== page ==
Bromodomains (BD) are conserved reader modules that bind acetylated lysine residues on histones. Although much has been learned regarding the in vitro properties of these domains, less is known about their function within chromatin complexes. SWI/SNF chromatin-remodeling complexes modulate transcription and contribute to DNA damage repair. Mutations in SWI/SNF subunits have been implicated in many cancers. Here we demonstrate that the BD of Caenorhabditis elegans SMARCA4/BRG1, a core SWI/SNF subunit, recognizes acetylated lysine 14 of histone H3 (H3K14ac), similar to its Homo sapiens ortholog. We identify the interactions of SMARCA4 with the acetylated histone peptide from a 1.29 Å-resolution crystal structure of the CeSMARCA4 BD-H3K14ac complex. Significantly, most of the SMARCA4 BD residues in contact with the histone peptide are conserved with other proteins containing family VIII bromodomains. Based on the premise that binding specificity is conserved among bromodomain orthologs, we propose that loop residues outside of the binding pocket position contact residues to recognize the H3K14ac sequence. CRISPR-Cas9-mediated mutations in the SMARCA4 BD that abolish H3K14ac binding in vitro had little or no effect on C. elegans viability or physiological function in vivo. However, combining SMARCA4 BD mutations with knockdown of the SWI/SNF accessory subunit PBRM-1 resulted in severe developmental defects in animals. In conclusion, we demonstrated an essential function for the SWI/SNF bromodomain in vivo and detected potential redundancy in epigenetic readers in regulating chromatin remodeling. These findings have implications for the development of small-molecule BD inhibitors to treat cancers and other diseases.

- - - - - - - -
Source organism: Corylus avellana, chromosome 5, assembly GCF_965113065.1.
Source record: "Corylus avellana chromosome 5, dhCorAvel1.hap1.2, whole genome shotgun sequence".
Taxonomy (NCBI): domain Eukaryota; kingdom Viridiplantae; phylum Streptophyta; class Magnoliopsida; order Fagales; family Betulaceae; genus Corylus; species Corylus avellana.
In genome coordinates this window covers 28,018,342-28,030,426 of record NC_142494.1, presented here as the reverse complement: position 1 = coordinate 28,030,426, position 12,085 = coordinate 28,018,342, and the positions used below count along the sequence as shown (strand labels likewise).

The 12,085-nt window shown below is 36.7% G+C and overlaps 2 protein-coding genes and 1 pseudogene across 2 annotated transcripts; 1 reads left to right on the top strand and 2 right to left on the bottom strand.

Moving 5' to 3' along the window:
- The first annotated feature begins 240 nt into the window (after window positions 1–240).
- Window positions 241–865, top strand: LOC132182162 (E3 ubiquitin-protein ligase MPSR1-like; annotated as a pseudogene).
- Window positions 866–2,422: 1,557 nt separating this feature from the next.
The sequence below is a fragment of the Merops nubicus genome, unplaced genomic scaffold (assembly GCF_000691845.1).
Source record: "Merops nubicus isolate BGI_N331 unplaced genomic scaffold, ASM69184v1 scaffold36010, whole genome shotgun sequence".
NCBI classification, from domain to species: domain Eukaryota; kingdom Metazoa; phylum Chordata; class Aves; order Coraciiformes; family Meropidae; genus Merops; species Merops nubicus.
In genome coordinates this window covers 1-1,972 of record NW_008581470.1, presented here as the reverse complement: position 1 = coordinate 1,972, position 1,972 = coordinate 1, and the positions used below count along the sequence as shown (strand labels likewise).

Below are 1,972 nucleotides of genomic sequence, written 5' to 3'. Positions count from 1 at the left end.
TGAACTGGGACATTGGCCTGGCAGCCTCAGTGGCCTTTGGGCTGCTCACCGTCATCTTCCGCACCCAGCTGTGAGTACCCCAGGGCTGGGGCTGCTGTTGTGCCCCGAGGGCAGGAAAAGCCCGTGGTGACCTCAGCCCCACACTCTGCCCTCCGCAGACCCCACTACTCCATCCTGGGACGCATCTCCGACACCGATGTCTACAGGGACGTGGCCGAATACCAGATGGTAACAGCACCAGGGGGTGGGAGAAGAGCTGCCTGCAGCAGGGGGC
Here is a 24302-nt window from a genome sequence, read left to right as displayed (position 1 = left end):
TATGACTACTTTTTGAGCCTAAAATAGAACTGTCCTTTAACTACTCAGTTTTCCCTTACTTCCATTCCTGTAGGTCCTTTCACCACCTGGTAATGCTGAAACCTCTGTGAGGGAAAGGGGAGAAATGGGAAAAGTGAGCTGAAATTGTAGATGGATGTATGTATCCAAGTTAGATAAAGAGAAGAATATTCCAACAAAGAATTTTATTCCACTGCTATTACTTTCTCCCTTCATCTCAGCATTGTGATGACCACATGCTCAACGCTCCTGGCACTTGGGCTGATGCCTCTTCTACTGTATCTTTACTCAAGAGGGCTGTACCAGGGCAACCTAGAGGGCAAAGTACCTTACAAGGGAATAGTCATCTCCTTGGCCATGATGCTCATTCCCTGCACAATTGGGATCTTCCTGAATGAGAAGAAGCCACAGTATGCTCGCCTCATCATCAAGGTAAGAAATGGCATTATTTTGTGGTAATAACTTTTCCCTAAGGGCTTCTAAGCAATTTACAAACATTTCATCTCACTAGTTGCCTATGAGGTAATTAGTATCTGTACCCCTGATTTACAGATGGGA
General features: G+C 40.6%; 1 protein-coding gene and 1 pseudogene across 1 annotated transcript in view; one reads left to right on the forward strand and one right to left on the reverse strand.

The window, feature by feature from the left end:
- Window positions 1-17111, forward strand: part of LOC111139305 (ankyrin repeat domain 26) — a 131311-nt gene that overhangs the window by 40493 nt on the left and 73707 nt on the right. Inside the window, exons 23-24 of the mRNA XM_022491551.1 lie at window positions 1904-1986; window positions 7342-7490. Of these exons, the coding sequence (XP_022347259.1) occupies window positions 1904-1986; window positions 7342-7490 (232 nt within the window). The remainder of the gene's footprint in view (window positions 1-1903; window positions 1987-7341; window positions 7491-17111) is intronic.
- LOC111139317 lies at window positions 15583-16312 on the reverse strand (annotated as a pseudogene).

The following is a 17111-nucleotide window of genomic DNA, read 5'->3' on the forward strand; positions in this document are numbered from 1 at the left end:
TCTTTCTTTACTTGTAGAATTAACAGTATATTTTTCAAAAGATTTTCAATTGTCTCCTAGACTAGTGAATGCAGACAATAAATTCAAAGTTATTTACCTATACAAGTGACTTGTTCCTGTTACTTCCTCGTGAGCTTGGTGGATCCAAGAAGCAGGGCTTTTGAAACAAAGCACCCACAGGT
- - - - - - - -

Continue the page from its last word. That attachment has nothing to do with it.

Keywords: BRG1; C.elegans; CRISPR/Cas; H3K14ac; SMARCA4; SWI/SNF; bromodomain; epigenetics; protein microarray; protein structure.
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